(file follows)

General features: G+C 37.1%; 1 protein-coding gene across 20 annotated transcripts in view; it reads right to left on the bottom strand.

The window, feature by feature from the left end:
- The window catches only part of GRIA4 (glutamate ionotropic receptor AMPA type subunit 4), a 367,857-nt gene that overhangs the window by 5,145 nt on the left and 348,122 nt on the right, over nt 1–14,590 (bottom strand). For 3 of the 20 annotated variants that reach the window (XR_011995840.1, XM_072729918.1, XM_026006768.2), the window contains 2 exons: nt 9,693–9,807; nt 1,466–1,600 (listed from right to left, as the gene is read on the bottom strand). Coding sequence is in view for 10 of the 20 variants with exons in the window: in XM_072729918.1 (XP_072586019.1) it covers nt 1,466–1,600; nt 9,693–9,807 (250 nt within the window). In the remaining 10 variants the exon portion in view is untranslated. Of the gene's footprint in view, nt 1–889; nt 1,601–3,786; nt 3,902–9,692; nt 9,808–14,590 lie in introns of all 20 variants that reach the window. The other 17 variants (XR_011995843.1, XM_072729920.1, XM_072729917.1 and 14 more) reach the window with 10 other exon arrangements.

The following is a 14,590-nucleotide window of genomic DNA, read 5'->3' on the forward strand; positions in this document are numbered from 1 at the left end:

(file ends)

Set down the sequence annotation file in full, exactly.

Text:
General features: G+C 37.1%; 1 protein-coding gene across 20 annotated transcripts in view; it reads right to left on the bottom strand.

The window, feature by feature from the left end:
- The window catches only part of GRIA4 (glutamate ionotropic receptor AMPA type subunit 4), a 367,857-nt gene that overhangs the window by 5,145 nt on the left and 348,122 nt on the right, over nt 1–14,590 (bottom strand). For 3 of the 20 annotated variants that reach the window (XR_011995840.1, XM_072729918.1, XM_026006768.2), the window contains 2 exons: nt 9,693–9,807; nt 1,466–1,600 (listed from right to left, as the gene is read on the bottom strand). Coding sequence is in view for 10 of the 20 variants with exons in the window: in XM_072729918.1 (XP_072586019.1) it covers nt 1,466–1,600; nt 9,693–9,807 (250 nt within the window). In the remaining 10 variants the exon portion in view is untranslated. Of the gene's footprint in view, nt 1–889; nt 1,601–3,786; nt 3,902–9,692; nt 9,808–14,590 lie in introns of all 20 variants that reach the window. The other 17 variants (XR_011995843.1, XM_072729920.1, XM_072729917.1 and 14 more) reach the window with 10 other exon arrangements.

The following is a 14,590-nucleotide window of genomic DNA, read 5'->3' on the forward strand; positions in this document are numbered from 1 at the left end: